No, because we know from the run up to RDR that consumers will not pay the same level of fees for protection advice as they would for investment and pensions planning. Nothing has changed since the last round of legislation. Banning or capping commission on protection is still likely to cut take up and not stimulate more.

The Australian experience is a red herring. The Trowbridge Initiative points to high commissions creating customer detriment and, therefore, calls for a cap on commissions to 60 per cent of the first year’s premiums (compared to the 150 to 200 per cent in the UK). Trowbridge cites high lapse rates on protection products and argues that advisers are encouraged to re-broke often because of high commission rates.

It is easy to see how that argument could apply in the UK but there is one fundamental difference. Australian protection products are mainly “annually costed”. Premiums go up every year just like car insurance premiums do in the UK.

Faced with such increases healthy lives look to switch to a cheaper “new” product each year. High commissions do not cause the lapses the premium structure does. Arguably, a commission cap might increase re-broking and not cut it.

Tinkering with commission levels or banning it will not increase demand for protection in the UK. Nor will it overcome the consistent poor view that consumers have of the insurance industry.

According to the Association of British Insurers, we pay out 97.7 per cent of all claims, yet consumers still think we decline more than 60 per cent. These are the perceptions we have to change. Commissions are not part of the problem.

Ward’s idea of paying more commission would indeed lead to more protection being recommended if advisers felt suitably compensated for the work they put in. Researching the market (particularly for critical illness products), the time they spend on managing the lengthy application process and having to handle their client’s expectations if they turn out to be rated all adds up.

Would paying higher commission create a revolution in the protection market? Probably not.

Those who shared the same panel as Ward at the Protection Review Conference, and advocated simplification and increased marketing (much less news-worthy approaches), still represent the best chance for long-term growth.

When we make products easy to understand, when we surround them with a mass of positive marketing messages, when we let customers apply almost instantly and design processes that do not force advisers to spend months on even the smallest cases – only then can we even begin to consider changes to commission structures.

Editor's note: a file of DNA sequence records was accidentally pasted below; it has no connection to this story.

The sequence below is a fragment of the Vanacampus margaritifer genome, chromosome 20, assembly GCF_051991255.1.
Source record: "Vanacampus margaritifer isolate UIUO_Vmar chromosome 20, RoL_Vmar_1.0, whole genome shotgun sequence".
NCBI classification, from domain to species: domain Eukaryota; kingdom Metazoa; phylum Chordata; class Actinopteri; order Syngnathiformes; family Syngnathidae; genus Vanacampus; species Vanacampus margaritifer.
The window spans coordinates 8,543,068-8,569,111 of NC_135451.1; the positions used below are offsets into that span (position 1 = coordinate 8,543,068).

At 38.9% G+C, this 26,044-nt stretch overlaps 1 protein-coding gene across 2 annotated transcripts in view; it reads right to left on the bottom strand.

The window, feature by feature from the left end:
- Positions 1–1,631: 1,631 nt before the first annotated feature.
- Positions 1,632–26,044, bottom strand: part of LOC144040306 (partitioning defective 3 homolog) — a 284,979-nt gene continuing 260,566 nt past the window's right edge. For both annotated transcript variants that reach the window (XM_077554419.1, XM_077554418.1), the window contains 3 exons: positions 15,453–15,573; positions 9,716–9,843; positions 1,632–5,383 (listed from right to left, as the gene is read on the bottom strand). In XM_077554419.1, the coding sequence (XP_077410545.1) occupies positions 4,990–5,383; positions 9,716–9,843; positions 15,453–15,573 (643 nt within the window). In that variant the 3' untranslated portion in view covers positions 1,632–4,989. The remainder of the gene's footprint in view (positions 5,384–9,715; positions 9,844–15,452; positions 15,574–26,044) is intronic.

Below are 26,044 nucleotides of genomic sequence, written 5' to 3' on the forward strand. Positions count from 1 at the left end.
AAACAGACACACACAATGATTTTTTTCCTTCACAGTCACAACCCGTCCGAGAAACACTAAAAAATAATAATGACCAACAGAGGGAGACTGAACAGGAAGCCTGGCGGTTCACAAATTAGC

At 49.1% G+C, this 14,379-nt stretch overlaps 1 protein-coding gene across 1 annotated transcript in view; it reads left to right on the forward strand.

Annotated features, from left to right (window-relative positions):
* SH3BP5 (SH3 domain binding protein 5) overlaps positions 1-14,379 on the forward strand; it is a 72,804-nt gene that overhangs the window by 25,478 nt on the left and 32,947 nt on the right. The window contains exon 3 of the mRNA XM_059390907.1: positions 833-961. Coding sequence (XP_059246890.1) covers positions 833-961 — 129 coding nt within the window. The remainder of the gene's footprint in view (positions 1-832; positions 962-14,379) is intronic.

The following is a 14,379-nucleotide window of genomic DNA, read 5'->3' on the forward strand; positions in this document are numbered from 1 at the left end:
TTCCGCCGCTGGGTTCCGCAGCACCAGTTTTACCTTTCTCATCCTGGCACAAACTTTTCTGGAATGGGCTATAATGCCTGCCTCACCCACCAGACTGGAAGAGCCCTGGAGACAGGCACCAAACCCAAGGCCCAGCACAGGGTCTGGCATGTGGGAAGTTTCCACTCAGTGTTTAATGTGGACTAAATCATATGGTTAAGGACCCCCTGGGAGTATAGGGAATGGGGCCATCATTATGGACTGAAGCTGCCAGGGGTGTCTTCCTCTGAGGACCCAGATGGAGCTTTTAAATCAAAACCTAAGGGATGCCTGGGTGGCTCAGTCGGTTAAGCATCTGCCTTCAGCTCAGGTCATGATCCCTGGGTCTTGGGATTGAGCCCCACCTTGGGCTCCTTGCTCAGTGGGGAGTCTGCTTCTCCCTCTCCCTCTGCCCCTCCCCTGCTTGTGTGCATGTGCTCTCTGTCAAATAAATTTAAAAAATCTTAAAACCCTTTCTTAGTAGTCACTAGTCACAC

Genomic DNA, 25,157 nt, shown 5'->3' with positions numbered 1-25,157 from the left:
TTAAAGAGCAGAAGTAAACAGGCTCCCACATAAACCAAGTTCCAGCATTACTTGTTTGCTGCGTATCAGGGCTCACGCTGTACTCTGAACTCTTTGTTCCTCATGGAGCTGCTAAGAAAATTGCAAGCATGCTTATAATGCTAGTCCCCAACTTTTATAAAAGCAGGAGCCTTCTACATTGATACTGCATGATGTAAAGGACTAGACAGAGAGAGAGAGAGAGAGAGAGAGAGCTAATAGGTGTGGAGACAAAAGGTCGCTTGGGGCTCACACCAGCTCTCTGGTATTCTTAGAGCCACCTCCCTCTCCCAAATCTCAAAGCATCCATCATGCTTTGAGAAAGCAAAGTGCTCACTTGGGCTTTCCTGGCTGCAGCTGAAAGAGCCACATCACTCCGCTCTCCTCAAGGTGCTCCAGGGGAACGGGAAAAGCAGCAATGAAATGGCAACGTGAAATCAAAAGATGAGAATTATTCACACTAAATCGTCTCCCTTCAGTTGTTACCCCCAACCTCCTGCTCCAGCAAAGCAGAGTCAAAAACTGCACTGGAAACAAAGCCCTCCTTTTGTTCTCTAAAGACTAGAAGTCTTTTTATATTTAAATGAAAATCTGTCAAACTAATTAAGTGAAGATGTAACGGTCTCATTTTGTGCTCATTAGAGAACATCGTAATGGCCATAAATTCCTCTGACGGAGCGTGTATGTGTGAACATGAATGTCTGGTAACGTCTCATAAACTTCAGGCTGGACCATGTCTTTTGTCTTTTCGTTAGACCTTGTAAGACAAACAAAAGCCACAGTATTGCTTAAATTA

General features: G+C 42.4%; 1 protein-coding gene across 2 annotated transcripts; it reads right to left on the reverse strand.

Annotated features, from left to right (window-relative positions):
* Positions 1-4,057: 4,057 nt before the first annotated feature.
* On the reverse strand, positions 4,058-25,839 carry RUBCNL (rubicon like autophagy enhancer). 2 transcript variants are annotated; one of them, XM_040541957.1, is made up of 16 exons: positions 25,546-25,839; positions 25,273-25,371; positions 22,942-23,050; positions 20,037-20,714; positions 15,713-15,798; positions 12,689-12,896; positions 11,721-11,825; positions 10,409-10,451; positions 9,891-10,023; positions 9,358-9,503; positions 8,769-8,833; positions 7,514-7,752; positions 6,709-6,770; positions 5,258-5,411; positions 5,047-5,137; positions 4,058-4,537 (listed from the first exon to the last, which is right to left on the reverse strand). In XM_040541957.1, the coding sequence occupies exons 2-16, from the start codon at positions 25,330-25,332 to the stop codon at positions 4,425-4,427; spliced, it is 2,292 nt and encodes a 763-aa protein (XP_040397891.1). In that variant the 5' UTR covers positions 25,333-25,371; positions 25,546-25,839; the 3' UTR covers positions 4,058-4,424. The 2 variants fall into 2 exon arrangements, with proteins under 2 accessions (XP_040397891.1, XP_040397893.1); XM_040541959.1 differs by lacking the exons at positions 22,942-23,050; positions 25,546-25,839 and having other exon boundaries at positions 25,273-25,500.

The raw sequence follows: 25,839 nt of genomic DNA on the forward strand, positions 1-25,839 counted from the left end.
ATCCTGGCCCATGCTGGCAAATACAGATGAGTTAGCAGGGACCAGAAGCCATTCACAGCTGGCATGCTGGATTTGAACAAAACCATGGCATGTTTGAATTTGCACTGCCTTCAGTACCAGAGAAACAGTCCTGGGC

Now it’s your turn:

Do you think a commission review would give a much-needed shake up of UK Protection? Please leave a comment or share a link to your own blog. Why not share this article using the social media buttons below?

This is my September column for Money Marketing Magazine originally published in September 2015.

Protection Providers: Please Stop Passing The Buck

Good PR raises brand awareness and is a cost-effective way of getting stories out there.

But have you noticed a recent trend for a style of news story template that effectively passes the buck?


Protection providers particularly seem to favour this approach.Here’s an example from a recent news story in the financial trade press.

Providers urge advisers to help close protection gap –

Head of marketing at Cirencester Friendly, commented that the findings should serve as a warning to the adviser community and UK population as a whole.

“Protecting earnings is an important aspect of sound financial planning; those who are unable to work due to illness or injury face a dramatic reduction in their income which in turn, results in difficulty making mortgage repayments or paying rent, buying food and paying bills.

“Responsible advisers have a duty to ensure that their clients have put adequate safeguards in place should the worst happen.”

Read full article on

Check out any trade publication and you’ll see similar news stories. In every case the company followed a typical three stage template. They:
  • Did some research that confirms consumers don’t have (or want) a product or service.
  • Craft a story around the consequences the consumers face by not having the product or service
  • Urge the industry, or segments of the industry to take action to solve the problem – in this case, “responsible advisers have a duty to ensure……”

It’s obviously a successful template because it generates column inches. A neat little press release structure that almost guarantees take up.

But isn’t there a bit missing?

What is the company telling the story doing to help solve the problem? Where is their advertising campaign? What about a series of case studies showcasing the experiences of people affected? Where are their tools for helping “responsible” advisers to make good on their “duty”.

The three stage template passes the buck to someone else.

We need a part 4 to this often used news piece template.

Instead of passing the buck, the company promoting the story needs to say:

  • This is what we are doing to solve the problem


  • This is what we are doing to help you to solve the problem

That’s not passing the buck. That’s saying were all in this together. It’s only together that we’ll kick-start the stagnant protection market.

Now it’s Your Turn:

Do you think Protection Providers are passing the buck? Please leave a comment or share your thoughts on this article because I’d genuinely like to hear your views.